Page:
Judge rejects hemp grower’s attempt to halt SLO County restrictions


A group of San Luis Obispo County hemp growers lost their bid this week for a temporary injunction against the county’s restrictive hemp cultivation ordinance.

A mere three weeks after the SLO County Board of Supervisors passed an ordinance that put an end to, or seriously scaled back every hemp grow that operated in the county last year, the Coalition for Agricultural Rights filed a lawsuit against the county. In its lawsuit, the group asked the court to invalidate the ordinance and temporarily stop its enforcement while the case winds through the system.

The Board of Supervisor’s ordinance requires 400-acre sites, with 2,000-foot setbacks. Voicing concerns over smells, water usage, and failures of county staff to provide oversight, the Board of Supervisors passed the ordinance on May 5.

In their lawsuit, the group asserts that the county’s restrictions are actually a ban, and that the supervisors ignored public input.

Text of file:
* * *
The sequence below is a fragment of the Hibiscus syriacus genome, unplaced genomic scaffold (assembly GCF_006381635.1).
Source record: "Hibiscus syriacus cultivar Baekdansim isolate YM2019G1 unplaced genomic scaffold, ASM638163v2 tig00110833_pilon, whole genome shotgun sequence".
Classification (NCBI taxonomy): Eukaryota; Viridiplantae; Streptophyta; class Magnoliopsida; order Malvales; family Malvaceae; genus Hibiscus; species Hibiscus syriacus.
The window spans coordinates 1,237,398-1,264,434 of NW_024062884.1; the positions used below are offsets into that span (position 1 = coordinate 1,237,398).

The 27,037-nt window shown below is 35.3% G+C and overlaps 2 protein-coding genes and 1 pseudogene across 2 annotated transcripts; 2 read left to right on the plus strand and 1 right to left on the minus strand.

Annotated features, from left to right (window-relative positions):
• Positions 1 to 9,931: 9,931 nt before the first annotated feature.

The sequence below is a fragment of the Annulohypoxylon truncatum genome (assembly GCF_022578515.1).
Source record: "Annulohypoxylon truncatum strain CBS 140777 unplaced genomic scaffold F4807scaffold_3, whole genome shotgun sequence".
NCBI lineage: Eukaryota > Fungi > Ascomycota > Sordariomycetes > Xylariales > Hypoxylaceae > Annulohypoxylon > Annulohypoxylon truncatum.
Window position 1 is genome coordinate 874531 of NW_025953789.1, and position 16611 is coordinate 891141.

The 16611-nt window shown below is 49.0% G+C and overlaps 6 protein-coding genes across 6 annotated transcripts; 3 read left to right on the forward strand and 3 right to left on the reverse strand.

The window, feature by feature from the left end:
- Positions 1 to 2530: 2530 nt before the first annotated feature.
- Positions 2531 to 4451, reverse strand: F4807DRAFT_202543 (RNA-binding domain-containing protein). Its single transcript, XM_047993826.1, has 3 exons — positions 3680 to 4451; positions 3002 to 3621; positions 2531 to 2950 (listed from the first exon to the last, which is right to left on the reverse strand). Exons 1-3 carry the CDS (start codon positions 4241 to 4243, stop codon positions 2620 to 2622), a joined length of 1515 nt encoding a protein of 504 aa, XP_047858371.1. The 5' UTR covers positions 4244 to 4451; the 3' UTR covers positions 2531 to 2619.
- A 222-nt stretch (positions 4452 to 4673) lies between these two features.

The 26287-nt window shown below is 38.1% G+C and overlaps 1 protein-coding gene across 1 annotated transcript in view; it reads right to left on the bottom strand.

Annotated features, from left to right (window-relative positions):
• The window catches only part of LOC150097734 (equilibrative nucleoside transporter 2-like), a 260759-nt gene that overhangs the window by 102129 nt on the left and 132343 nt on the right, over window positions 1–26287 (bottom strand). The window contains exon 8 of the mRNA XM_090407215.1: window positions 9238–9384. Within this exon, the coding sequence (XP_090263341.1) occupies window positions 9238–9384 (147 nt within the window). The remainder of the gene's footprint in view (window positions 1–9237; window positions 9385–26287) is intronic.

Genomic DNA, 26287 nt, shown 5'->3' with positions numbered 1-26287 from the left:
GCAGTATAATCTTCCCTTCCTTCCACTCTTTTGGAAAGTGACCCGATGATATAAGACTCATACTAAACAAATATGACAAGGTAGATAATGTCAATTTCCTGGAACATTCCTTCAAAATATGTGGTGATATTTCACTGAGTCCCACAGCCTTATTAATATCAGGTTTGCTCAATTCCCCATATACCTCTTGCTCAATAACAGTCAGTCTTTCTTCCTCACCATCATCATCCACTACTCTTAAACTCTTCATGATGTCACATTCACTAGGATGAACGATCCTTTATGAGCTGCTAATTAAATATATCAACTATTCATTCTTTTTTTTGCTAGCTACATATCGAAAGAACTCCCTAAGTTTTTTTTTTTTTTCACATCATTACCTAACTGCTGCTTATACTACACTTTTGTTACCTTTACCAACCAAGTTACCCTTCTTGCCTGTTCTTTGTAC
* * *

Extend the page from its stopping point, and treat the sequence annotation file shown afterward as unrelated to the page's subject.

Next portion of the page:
“The Hemp Prohibition imposes undue and unnecessary restrictions on an already severely constrained agriculture industry in the County and sets a disturbing precedent for regulatory oversight of farmers’ crop choice and business decisions,” according to the lawsuit. “These actions threaten the ongoing viability of the agriculture industry within the County, which has served as a cornerstone of the County’s economy and community for decades.”

While the lawsuit refers to the ordinance as a ban on hemp, since its passage last month, the county approved hemp cultivation at four local farms.

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